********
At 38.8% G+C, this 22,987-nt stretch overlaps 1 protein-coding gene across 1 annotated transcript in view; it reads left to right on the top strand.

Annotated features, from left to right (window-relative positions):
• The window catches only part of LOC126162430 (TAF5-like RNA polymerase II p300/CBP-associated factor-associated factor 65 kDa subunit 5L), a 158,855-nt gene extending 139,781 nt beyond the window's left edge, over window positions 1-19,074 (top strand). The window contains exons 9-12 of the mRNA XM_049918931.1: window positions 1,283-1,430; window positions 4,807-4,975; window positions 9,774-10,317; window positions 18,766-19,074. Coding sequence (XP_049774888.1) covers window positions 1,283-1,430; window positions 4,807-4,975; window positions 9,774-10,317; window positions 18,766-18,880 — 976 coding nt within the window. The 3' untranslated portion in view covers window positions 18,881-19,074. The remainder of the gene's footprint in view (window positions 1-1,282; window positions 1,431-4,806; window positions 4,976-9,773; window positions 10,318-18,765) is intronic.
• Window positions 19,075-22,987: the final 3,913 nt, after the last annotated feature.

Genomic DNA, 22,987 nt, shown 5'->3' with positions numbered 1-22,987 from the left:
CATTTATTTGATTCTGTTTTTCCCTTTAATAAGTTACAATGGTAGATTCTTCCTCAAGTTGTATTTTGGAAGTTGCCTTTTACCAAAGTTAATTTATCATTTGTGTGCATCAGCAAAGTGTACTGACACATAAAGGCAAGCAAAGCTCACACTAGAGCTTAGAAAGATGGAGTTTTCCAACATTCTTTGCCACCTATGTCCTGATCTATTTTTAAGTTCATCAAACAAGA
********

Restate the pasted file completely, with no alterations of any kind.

At 38.8% G+C, this 22,987-nt stretch overlaps 1 protein-coding gene across 1 annotated transcript in view; it reads left to right on the top strand.

Annotated features, from left to right (window-relative positions):
• The window catches only part of LOC126162430 (TAF5-like RNA polymerase II p300/CBP-associated factor-associated factor 65 kDa subunit 5L), a 158,855-nt gene extending 139,781 nt beyond the window's left edge, over window positions 1-19,074 (top strand). The window contains exons 9-12 of the mRNA XM_049918931.1: window positions 1,283-1,430; window positions 4,807-4,975; window positions 9,774-10,317; window positions 18,766-19,074. Coding sequence (XP_049774888.1) covers window positions 1,283-1,430; window positions 4,807-4,975; window positions 9,774-10,317; window positions 18,766-18,880 — 976 coding nt within the window. The 3' untranslated portion in view covers window positions 18,881-19,074. The remainder of the gene's footprint in view (window positions 1-1,282; window positions 1,431-4,806; window positions 4,976-9,773; window positions 10,318-18,765) is intronic.
• Window positions 19,075-22,987: the final 3,913 nt, after the last annotated feature.

Genomic DNA, 22,987 nt, shown 5'->3' with positions numbered 1-22,987 from the left:
CATTTATTTGATTCTGTTTTTCCCTTTAATAAGTTACAATGGTAGATTCTTCCTCAAGTTGTATTTTGGAAGTTGCCTTTTACCAAAGTTAATTTATCATTTGTGTGCATCAGCAAAGTGTACTGACACATAAAGGCAAGCAAAGCTCACACTAGAGCTTAGAAAGATGGAGTTTTCCAACATTCTTTGCCACCTATGTCCTGATCTATTTTTAAGTTCATCAAACAAGA